To the horror of our environmentally conscious friends, my husband and I just bought a big honkin' SUV. After spending 20 years with our pickup truck, which was working on 250,000 miles and its third rear-end gear, we decided it was time.
Our in-town car is 10 years old, with great ground clearance and room for the dog, economical to operate for daily chores. But it seems we're constantly needing a truck for dragging brush to the dump, or hauling firewood from the mountains, or carrying plywood and two-by-fours from the lumberyard. I don't see how people live any kind of do-it-yourself rural life without a truck.
We did our research and found the perfect vehicle: a truck with its hindquarters covered, also known as a sport utility vehicle. We bought it in September, and soon afterward my husband headed out for his annual antelope hunt, into the backcountry of Wyoming's Red Desert. The only other sign of human presence where he hunted was the constantly pumping oil rigs. The new vehicle must have felt as if it had returned to the mother ship, looking out at the desert at the source of its life's blood.
My husband saw only a few other hunters in the backcountry, but ours was probably the only vehicle in which new-car smell mingled with the scent of antelope blood and lantern oil. Typical hunting trucks look more like the one we replaced, with its rusted quarter panels and peeling paint. My husband got the SUV thoroughly dusty and full of gravel during his trip. It may not have looked good, but it certainly wasn't in danger of breaking down and stranding him in the desert, like the old truck threatened to do.
After we got the new vehicle cleaned up from the hunt and back to its show-room shine, we were eager to show it off. We visited a friend not long after the hunting trip, and took him some fresh antelope meat. He is a man whose life we admire. He's made a career of helping others and continues to do so even in retirement. His front yard is also a wonder of native plants. But when he saw the new SUV, his jawed dropped, and he peered at us over his black-rimmed glasses. "What on earth is that thing?" he wanted to know. "What does it get, like two miles to the gallon?"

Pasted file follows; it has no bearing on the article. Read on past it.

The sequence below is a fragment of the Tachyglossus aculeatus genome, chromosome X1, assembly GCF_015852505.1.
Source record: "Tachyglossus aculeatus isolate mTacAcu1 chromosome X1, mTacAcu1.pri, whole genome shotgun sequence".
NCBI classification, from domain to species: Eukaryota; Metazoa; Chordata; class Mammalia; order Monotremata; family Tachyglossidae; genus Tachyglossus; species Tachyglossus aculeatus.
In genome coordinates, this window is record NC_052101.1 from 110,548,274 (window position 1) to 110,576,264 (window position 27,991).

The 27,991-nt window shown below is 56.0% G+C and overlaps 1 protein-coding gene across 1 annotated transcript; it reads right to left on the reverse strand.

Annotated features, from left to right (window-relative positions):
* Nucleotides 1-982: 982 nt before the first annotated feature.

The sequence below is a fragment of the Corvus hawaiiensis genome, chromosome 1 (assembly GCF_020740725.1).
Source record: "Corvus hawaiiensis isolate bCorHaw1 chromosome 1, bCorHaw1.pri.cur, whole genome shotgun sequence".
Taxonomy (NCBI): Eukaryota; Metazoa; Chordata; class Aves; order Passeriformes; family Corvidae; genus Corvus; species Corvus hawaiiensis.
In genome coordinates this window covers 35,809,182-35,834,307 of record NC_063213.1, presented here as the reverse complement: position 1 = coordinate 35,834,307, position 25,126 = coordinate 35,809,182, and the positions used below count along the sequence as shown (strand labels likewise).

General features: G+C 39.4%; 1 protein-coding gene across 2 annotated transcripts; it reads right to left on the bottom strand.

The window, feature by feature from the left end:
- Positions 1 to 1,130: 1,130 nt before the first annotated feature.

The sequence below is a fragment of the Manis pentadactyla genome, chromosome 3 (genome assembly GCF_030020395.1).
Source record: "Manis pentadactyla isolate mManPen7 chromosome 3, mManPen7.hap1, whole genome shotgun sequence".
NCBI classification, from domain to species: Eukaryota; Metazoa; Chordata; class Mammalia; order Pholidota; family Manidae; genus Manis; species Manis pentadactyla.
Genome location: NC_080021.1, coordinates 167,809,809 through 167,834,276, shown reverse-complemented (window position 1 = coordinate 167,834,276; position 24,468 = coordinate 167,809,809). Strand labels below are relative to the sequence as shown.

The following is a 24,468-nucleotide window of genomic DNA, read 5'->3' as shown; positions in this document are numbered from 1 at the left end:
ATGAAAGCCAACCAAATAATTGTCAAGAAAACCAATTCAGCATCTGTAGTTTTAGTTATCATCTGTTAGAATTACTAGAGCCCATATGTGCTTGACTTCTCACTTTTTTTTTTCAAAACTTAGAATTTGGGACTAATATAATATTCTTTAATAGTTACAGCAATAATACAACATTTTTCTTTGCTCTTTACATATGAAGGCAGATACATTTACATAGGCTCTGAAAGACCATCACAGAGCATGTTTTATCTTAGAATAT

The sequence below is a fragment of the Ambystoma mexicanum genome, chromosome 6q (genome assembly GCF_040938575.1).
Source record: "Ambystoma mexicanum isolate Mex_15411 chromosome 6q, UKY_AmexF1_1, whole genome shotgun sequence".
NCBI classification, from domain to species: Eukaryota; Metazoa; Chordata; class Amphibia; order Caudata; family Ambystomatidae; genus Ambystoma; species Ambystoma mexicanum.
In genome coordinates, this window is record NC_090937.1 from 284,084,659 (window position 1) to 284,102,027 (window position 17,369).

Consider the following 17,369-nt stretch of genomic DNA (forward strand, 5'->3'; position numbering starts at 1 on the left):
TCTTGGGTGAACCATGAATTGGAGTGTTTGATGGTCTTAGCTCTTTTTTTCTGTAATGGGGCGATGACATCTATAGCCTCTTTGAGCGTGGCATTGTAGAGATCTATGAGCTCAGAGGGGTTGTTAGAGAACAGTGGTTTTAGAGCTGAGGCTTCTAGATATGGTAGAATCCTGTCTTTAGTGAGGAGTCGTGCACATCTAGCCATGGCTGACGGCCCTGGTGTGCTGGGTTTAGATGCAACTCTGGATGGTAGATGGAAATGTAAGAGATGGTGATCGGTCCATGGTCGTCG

"Better than that," I said, a bit wounded by his disdain. "But then, it's a truck." I emphasized the word truck so he'd understand it wasn't supposed to be economical or environmentally correct. It was supposed to be practical.
I reviewed the SUV's various features, downplaying the large engine and the towing package. I asked him if he'd like to hop up behind the wheel and he replied, only half in jest, "Oh no, I couldn't possibly. It would spoil my green image!"
We left our friend's house with a honk and a wave and headed out for a Sunday drive to the Medicine Bow National Forest. ("The great American pastime — driving someplace you don't need to go," our friend had teased.) We parked at the entrance to a campground closed for the season and took a short hike around a mountain lake. When we got back to the vehicle we tossed in a few pieces of firewood left behind at a campsite. Since this vehicle's interior is basically meant to be cleaned with a hose, we didn't worry about wood chips or chipmunk poop.
Driving along the highway near the top of Medicine Bow Peak, we noticed some vehicles pulled off of the road and did likewise. Strolling across the highway 50 yards ahead of us was a shiny black bull moose. He lumbered his way with ease through grass and fallen timber and disappeared in a stand of trees. Now there's an animal equipped for what it was meant to do. Not unlike our new SUV.
We'll endure comments about this vehicle's gas-drinking habits because we're using it for what it was built to do, not for driving one person to work, kids to soccer practice or shopping at the mall. We'll use the SUV the way we used the truck: to get us into the mountains and around the backcountry for 20 years and a quarter-million miles to come. I think it'll be worth the price at the pump.